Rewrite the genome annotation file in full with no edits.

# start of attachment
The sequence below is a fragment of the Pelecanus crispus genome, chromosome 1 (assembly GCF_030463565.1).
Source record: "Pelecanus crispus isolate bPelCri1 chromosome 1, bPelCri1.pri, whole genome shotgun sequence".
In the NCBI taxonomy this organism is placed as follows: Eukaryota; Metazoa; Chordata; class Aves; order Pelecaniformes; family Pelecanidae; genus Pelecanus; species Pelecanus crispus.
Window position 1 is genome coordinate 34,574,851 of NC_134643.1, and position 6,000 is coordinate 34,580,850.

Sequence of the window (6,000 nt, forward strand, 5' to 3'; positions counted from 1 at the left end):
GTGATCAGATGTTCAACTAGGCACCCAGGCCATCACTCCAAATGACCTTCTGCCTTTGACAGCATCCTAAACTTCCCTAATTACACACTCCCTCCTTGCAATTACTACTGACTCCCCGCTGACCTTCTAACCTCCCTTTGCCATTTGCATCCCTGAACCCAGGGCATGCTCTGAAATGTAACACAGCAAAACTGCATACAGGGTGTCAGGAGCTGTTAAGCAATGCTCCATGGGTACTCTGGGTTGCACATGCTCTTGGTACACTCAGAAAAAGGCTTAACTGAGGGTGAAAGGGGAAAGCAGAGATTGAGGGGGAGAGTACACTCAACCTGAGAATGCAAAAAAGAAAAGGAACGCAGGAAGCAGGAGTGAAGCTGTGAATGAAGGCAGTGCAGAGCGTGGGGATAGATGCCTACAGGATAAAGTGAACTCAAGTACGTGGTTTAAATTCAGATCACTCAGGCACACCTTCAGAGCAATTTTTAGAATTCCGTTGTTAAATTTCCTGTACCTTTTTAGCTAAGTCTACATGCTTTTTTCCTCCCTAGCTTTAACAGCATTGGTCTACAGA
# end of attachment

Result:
The sequence below is a fragment of the Pelecanus crispus genome, chromosome 1 (assembly GCF_030463565.1).
Source record: "Pelecanus crispus isolate bPelCri1 chromosome 1, bPelCri1.pri, whole genome shotgun sequence".
In the NCBI taxonomy this organism is placed as follows: Eukaryota; Metazoa; Chordata; class Aves; order Pelecaniformes; family Pelecanidae; genus Pelecanus; species Pelecanus crispus.
Window position 1 is genome coordinate 34,574,851 of NC_134643.1, and position 6,000 is coordinate 34,580,850.

Sequence of the window (6,000 nt, forward strand, 5' to 3'; positions counted from 1 at the left end):
GTGATCAGATGTTCAACTAGGCACCCAGGCCATCACTCCAAATGACCTTCTGCCTTTGACAGCATCCTAAACTTCCCTAATTACACACTCCCTCCTTGCAATTACTACTGACTCCCCGCTGACCTTCTAACCTCCCTTTGCCATTTGCATCCCTGAACCCAGGGCATGCTCTGAAATGTAACACAGCAAAACTGCATACAGGGTGTCAGGAGCTGTTAAGCAATGCTCCATGGGTACTCTGGGTTGCACATGCTCTTGGTACACTCAGAAAAAGGCTTAACTGAGGGTGAAAGGGGAAAGCAGAGATTGAGGGGGAGAGTACACTCAACCTGAGAATGCAAAAAAGAAAAGGAACGCAGGAAGCAGGAGTGAAGCTGTGAATGAAGGCAGTGCAGAGCGTGGGGATAGATGCCTACAGGATAAAGTGAACTCAAGTACGTGGTTTAAATTCAGATCACTCAGGCACACCTTCAGAGCAATTTTTAGAATTCCGTTGTTAAATTTCCTGTACCTTTTTAGCTAAGTCTACATGCTTTTTTCCTCCCTAGCTTTAACAGCATTGGTCTACAGA